A key House committee signaled that the House may be ready to agree with the Senate on a plan to allow federal employees to “phase” into retirement.
Yesterday, the House Oversight and Government Reform Committee unanimously approved a bill (H.R. 4363) that would provide authority for federal agencies to allow federal employees to continue to work part-time, while being partially retired. Under the plan (sponsored by committee chairman Rep. Darrell Issa (R-CA), federal employees approaching retirement would be able to continue working, while beginning retirement. Participants in the program would receive income from a combination of part-time salary and a reduced pension, while accruing future retirement benefits proportional to the time they work.
President Obama requested phased retirement authority in the FY2013 budget request. The administration originally proposed a phased retirement plan in 2010 to reduce pension costs and retain high-value, experienced employees.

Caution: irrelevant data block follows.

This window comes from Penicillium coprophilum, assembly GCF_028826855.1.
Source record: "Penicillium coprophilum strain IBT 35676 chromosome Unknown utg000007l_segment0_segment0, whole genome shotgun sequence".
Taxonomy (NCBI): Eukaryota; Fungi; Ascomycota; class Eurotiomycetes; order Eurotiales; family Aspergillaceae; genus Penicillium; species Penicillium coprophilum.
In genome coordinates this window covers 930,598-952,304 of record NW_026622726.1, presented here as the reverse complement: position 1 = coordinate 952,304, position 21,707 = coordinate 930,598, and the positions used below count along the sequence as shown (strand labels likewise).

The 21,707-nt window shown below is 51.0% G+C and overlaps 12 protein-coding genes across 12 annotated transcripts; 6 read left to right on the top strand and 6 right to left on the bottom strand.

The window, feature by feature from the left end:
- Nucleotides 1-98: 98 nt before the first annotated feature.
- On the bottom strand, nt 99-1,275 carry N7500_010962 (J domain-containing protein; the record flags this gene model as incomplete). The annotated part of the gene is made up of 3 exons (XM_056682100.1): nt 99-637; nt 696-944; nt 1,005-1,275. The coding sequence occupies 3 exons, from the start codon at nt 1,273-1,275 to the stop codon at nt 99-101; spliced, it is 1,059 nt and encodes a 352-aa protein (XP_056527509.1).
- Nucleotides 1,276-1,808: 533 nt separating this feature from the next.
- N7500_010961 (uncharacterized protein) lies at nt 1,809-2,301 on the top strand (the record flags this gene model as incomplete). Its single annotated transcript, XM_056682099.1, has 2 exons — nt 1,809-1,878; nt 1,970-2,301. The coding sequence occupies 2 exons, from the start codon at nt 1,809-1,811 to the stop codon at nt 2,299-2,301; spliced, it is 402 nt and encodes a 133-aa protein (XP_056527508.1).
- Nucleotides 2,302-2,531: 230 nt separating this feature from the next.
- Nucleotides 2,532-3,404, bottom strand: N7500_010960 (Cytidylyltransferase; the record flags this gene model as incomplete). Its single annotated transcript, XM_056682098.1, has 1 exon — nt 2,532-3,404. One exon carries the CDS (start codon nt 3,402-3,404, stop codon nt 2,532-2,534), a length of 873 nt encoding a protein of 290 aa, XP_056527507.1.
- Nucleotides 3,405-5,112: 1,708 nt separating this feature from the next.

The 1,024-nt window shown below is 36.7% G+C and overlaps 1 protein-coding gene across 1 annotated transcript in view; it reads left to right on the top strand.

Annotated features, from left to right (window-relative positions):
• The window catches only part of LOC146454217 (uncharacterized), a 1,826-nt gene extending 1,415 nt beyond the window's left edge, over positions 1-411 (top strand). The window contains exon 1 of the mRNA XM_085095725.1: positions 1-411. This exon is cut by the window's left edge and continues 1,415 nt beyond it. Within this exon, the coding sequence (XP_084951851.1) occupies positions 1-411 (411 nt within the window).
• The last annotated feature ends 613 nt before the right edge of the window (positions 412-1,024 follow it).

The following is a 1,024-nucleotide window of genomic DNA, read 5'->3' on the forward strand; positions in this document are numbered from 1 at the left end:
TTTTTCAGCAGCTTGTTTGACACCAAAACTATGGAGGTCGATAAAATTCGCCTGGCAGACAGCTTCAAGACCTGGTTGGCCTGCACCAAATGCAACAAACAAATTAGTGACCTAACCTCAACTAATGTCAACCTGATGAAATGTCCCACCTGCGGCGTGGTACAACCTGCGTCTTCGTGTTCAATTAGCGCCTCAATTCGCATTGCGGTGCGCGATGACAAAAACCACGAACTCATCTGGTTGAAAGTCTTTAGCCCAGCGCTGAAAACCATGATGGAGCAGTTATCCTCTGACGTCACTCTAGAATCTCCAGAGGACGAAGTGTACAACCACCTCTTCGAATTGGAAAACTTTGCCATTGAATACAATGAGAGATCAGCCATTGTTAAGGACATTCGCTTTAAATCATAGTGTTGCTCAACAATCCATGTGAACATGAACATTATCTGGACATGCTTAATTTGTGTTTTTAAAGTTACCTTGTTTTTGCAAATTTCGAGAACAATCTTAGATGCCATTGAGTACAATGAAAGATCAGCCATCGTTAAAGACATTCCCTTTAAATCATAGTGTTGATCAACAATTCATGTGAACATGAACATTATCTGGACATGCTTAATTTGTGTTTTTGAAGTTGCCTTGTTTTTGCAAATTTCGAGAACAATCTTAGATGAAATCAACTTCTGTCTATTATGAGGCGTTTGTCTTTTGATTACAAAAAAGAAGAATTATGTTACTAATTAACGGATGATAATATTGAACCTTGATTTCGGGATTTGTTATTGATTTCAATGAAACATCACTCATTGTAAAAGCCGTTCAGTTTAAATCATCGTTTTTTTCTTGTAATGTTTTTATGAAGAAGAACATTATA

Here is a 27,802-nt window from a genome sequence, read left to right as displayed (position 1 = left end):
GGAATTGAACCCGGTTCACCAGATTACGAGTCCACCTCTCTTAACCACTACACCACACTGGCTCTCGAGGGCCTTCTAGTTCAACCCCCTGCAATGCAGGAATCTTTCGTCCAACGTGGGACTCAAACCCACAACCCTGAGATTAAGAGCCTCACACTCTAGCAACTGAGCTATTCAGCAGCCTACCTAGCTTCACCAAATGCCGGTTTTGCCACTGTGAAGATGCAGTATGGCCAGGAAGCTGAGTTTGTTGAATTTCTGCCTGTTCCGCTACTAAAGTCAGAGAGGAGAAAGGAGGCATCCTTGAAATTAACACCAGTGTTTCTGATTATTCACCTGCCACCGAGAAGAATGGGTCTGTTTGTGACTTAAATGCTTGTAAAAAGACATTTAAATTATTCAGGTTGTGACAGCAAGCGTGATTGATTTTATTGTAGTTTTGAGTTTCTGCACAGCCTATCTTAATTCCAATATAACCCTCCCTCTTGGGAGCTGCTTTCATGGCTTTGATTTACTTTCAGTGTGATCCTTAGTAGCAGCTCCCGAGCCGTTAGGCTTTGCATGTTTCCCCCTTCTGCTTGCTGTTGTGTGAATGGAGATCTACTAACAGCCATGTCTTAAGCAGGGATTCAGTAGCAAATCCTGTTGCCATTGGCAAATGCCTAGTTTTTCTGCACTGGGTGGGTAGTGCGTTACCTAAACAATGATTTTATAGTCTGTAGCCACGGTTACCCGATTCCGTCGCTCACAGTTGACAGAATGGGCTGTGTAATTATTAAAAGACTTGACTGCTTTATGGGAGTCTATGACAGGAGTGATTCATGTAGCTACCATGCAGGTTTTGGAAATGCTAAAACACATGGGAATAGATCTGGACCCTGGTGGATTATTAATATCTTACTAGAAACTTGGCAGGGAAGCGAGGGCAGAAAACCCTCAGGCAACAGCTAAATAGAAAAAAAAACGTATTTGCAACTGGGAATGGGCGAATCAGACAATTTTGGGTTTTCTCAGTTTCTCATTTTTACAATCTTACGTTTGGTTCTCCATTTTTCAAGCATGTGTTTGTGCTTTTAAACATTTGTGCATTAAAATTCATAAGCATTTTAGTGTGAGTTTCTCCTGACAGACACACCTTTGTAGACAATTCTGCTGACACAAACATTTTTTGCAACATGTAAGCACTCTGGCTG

The House bill is similar to language included in the Senate-passed surface transportation bill (S. 1813). The provision in the Senate bill would use these savings as a bill payer for transportation programs. However, the House bill makes no mention of how the estimated $465 billion in savings from the proposal would be used.
The National Active Retired and Federal Employees (NARFE) expressed support for the House action. “This legislation would provide personal flexibility for federal employees who wish to cut back on their hours but not fully retire,” NARFE president Joseph Beaudoin said in a press release. However, NARFE opposes the use of the savings to pay for “unrelated spending provisions.” Instead NARFE supports crediting these savings “to the Civil Service Disability and Retirement Fund (CSRDF) or other civil service improvements.”
The House committee also approved an amendment to the bill that would allow federal employees to put the value of their unused vacation leave into their Thrift Savings Plan (TSP) when they retire. This proposal was addressed by Congress in 2010, but no final action was taken. It is unclear how much support this proposal would have in the Senate.